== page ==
“Professor” includes some warped appearances of Langdon’s Theme and while it’s still very dark (including an electronic heartbeat), there’s a sense of progress towards something else and then “Venice” opens with a very brief rendition of what is effectively the only fresh melodic material in the whole score, a little piano motif that’s mysterious but appealing (almost by default because of how deliberately unpleasant most of what surrounds it is). Even this track moves into action, like most such moments in the score seeming to have something of Vangelis about it, the multi-layered synths designed clearly very carefully and with a great deal of effort.
Suspense is the key in the less interesting “Via Dolorosa #12 Apartment C” which noodles along for a while (the ice cream van motif reappearing briefly) before coming to life a bit with the apocalyptic-sounding deep choral textures that emerge near the end. “Vayentha” is like all-out creepy horror scoring, terror all the way – a combination of distorted noises done in an interesting and effective way – and the final minute, an excellent synth variation on the Langdon theme, is excellent. “Remove Langdon” is an effective piece of action, the “Science and Religion” motif from Angels and Demons playing a big role and adding the requisite amount of mystery to proceedings.
In “Doing Nothing Terrifies Me”, there’s a very simple lullaby which is buried fairly subtly in the mix but creates an impressively spooky sound. A ticking clock-type synth effect runs through the brief “A Minute to Midnight” which leads into the biggest of the action cues, “The Cistern”. It’s blaringly loud and aggressive – and I really like it, probably my favourite track on the album. The overriding feeling now is no longer the disorientation of the score’s first half, but more outright bombastic fear.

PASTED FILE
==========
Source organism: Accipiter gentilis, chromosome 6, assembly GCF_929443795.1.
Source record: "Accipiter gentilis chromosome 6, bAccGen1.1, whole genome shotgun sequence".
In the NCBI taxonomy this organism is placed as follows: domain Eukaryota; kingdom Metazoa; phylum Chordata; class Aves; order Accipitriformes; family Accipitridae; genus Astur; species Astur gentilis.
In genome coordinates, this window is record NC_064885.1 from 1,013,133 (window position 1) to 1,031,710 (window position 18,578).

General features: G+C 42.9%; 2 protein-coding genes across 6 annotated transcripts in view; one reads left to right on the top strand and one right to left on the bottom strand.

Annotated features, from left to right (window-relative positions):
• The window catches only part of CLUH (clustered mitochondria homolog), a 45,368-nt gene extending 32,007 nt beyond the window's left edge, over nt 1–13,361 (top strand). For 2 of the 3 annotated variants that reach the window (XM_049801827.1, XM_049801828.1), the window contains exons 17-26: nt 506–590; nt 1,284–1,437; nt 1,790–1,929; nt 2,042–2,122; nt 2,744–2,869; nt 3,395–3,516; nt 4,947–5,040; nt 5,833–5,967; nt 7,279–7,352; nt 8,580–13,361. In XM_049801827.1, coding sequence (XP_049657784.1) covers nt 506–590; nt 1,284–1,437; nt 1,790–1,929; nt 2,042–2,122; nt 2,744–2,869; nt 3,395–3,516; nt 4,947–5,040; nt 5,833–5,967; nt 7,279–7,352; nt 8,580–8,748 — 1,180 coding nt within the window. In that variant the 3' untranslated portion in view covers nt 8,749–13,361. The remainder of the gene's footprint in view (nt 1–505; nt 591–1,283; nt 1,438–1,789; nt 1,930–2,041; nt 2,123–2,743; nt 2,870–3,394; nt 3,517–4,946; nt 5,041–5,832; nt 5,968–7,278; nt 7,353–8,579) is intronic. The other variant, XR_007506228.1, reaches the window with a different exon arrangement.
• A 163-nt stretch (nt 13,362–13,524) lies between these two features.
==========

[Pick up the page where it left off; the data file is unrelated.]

The tension is then resolved somewhat in “Beauty Awakens the Soul to Act”, which is another top cue, a haunted solo violin rendition of Langdon’s theme a real highlight, truly beautiful, before it moves more into Inception territory (the calmer moments of that wonderful score), the strings of the orchestra heard clearly for the first time on the album. In “Elizabeth” we get an extended look at that piano motif introduced earlier – it’s pleasant if not particularly memorable, its main attraction being how peaceful it is, particularly compared with the madness of the earlier moments of the score.